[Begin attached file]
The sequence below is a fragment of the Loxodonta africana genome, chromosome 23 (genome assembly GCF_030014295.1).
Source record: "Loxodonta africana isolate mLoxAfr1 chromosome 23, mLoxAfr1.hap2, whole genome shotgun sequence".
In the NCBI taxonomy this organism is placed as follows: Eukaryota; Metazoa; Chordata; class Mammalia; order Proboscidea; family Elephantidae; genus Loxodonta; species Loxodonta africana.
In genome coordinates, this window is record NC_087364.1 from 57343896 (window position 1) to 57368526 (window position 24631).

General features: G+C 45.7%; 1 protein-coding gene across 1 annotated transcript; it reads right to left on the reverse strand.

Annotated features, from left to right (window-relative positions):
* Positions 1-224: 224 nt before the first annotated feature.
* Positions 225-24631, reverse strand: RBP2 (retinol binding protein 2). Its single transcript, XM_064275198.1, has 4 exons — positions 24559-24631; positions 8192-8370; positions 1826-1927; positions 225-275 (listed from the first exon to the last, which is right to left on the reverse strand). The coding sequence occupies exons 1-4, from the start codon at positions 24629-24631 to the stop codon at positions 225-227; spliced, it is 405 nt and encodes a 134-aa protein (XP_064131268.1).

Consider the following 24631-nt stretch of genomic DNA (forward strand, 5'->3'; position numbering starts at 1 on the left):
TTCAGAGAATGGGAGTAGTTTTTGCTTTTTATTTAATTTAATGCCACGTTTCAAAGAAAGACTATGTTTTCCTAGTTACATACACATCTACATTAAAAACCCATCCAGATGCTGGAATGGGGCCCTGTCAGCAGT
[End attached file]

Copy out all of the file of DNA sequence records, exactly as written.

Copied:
The sequence below is a fragment of the Loxodonta africana genome, chromosome 23 (genome assembly GCF_030014295.1).
Source record: "Loxodonta africana isolate mLoxAfr1 chromosome 23, mLoxAfr1.hap2, whole genome shotgun sequence".
In the NCBI taxonomy this organism is placed as follows: Eukaryota; Metazoa; Chordata; class Mammalia; order Proboscidea; family Elephantidae; genus Loxodonta; species Loxodonta africana.
In genome coordinates, this window is record NC_087364.1 from 57343896 (window position 1) to 57368526 (window position 24631).

General features: G+C 45.7%; 1 protein-coding gene across 1 annotated transcript; it reads right to left on the reverse strand.

Annotated features, from left to right (window-relative positions):
* Positions 1-224: 224 nt before the first annotated feature.
* Positions 225-24631, reverse strand: RBP2 (retinol binding protein 2). Its single transcript, XM_064275198.1, has 4 exons — positions 24559-24631; positions 8192-8370; positions 1826-1927; positions 225-275 (listed from the first exon to the last, which is right to left on the reverse strand). The coding sequence occupies exons 1-4, from the start codon at positions 24629-24631 to the stop codon at positions 225-227; spliced, it is 405 nt and encodes a 134-aa protein (XP_064131268.1).

Consider the following 24631-nt stretch of genomic DNA (forward strand, 5'->3'; position numbering starts at 1 on the left):
TTCAGAGAATGGGAGTAGTTTTTGCTTTTTATTTAATTTAATGCCACGTTTCAAAGAAAGACTATGTTTTCCTAGTTACATACACATCTACATTAAAAACCCATCCAGATGCTGGAATGGGGCCCTGTCAGCAGT